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Published July 27, 2006 | Published
Journal Article Open

Overview of the coordinated ground-based observations of Titan during the Huygens mission


Coordinated ground-based observations of Titan were performed around or during the Huygens atmospheric probe mission at Titan on 14 January 2005, connecting the momentary in situ observations by the probe with the synoptic coverage provided by continuing ground-based programs. These observations consisted of three different categories: (1) radio telescope tracking of the Huygens signal at 2040 MHz, (2) observations of the atmosphere and surface of Titan, and (3) attempts to observe radiation emitted during the Huygens Probe entry into Titan's atmosphere. The Probe radio signal was successfully acquired by a network of terrestrial telescopes, recovering a vertical profile of wind speed in Titan's atmosphere from 140 km altitude down to the surface. Ground-based observations brought new information on atmosphere and surface properties of the largest Saturnian moon. No positive detection of phenomena associated with the Probe entry was reported. This paper reviews all these measurements and highlights the achieved results. The ground-based observations, both radio and optical, are of fundamental importance for the interpretation of results from the Huygens mission.

Additional Information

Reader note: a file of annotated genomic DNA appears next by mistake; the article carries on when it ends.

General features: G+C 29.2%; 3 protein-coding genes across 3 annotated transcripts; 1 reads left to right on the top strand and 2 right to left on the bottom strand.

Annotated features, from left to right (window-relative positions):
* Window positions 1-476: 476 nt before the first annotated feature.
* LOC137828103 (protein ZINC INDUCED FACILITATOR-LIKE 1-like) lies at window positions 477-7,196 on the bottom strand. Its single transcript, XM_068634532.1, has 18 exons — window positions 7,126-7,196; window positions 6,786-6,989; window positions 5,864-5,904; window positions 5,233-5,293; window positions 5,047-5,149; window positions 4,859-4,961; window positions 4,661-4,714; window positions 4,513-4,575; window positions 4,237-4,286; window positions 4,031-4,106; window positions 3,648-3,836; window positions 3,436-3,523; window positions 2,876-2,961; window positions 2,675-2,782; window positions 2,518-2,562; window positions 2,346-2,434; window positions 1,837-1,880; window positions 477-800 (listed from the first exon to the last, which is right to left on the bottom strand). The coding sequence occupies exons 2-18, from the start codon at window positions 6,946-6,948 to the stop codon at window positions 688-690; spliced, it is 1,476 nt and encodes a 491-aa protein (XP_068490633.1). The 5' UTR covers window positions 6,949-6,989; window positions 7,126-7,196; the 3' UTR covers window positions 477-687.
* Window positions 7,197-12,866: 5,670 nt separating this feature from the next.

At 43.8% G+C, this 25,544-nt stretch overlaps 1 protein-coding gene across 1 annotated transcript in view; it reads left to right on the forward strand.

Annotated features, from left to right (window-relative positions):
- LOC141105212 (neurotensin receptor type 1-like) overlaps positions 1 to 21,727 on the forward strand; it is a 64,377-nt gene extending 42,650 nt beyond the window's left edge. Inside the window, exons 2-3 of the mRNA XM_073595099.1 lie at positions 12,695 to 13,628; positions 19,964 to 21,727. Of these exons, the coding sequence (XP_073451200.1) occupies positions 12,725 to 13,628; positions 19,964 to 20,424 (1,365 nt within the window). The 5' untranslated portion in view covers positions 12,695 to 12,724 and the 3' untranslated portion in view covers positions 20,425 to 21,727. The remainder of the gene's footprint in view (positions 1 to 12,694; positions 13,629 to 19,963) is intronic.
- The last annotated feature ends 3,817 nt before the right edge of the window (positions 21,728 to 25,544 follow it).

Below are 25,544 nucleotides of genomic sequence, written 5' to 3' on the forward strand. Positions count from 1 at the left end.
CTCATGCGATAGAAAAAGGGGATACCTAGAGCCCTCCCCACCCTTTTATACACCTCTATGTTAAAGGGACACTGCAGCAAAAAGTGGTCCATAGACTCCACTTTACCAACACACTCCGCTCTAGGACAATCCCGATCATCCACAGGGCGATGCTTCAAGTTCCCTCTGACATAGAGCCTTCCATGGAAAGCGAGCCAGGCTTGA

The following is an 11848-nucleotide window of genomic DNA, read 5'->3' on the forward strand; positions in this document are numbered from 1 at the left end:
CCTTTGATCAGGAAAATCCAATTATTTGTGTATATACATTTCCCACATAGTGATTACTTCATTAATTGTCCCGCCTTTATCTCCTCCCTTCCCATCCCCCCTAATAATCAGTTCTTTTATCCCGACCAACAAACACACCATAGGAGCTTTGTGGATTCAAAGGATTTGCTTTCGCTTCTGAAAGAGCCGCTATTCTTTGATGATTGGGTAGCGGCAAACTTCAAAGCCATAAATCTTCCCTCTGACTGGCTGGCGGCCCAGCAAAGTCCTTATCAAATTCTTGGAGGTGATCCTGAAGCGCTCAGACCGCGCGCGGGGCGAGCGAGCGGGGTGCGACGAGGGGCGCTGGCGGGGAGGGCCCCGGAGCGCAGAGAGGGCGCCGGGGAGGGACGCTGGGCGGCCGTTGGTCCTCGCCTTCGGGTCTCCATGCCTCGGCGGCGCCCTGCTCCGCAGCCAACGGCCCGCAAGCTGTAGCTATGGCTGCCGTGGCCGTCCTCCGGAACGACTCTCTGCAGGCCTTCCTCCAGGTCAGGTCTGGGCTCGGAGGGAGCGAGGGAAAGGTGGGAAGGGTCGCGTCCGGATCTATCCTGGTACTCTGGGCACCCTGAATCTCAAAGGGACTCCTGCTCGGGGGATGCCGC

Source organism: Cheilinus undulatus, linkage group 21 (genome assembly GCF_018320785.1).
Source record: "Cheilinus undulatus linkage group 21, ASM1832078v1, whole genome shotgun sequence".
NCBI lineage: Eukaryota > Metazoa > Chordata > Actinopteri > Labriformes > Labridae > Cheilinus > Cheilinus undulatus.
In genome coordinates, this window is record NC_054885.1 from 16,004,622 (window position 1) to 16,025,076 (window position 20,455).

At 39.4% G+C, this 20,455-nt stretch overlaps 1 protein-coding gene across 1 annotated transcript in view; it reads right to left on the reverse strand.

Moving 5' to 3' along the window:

© 2006 by the American Geophysical Union. Received 17 November 2005; revised 29 March 2006; accepted 24 April 2006; published 27 July 2006. The decision to support and coordinate a series of optical ground-based observations was taken at the time of the Huygens Science Working Team in October 2003 in Graz. We thank all participants, especially Athena Coustenis and Dennis Matson, for their support. We thank the observatory directors and telescope allocation panels for their endorsement of all these observations. We thank the European funded network EUROPLANET for its support. This research was carried out in part at the Jet Propulsion Laboratory, California Institute of Technology, under contract with NASA. We appreciate the support provided by the National Radio Astronomy Observatory (NRAO) and the Australia Telescope National Facility (ATNF). NRAO is operated by Associated Universities, Inc., under a cooperative agreement with the NSF. The ATNF, managed by the Commonwealth Scientific and Industrial Research Organization (CSRIO), The Joint Institute for VLBI in Europe, is funded by the national research councils, national facilities and institutes of Netherlands (NWO), the United Kingdom (PPARC), Italy (INAF), Sweden (Onsala Space Observatory, National Facility), Spain (IGN), Germany (MPIfR), and China (National Astronomical Observatories, CAS). The Huygens e-VLBI demonstration would have been impossible without the efforts of the networking community, who on very short notice provisioned a dedicated light path between Australia and JIVE. We thank George McLaughlin, Steve Maddocks, Mark Prior, and Alan Cowie (AARNet),- Shaun Amy (CSIRO), Craig Russell (CeNTIE), Hervé Guy and Damir Pobric(Canarie), Bill Mar (Pacific Northwest GigaPoP), Geoff Lakeman (University of Washington), Caroline Carver (MANLAN), and Dennis Paus(SURFnet). Part of this work was funded through grants AST-0205893 from the National Science Foundation and NNG05GH63G from NASA to the Univ. of California, Berkeley. David Luz acknowledges financial support from Fundação para a Ciência e a Tecnologia, Portugal (fellowship PRAXIS XXI/BPD/3630/2000 and project POCI/CTE-AST/57655/2004). Alberto Negraõ is supported by the FCT Ph.D. scholarship SFRH/BD/8006/2002. HIPWAC measurements were supported by the NASA Planetary Astronomy Program. Olivier Witasse thanks Sushil Atreya for useful suggestions.

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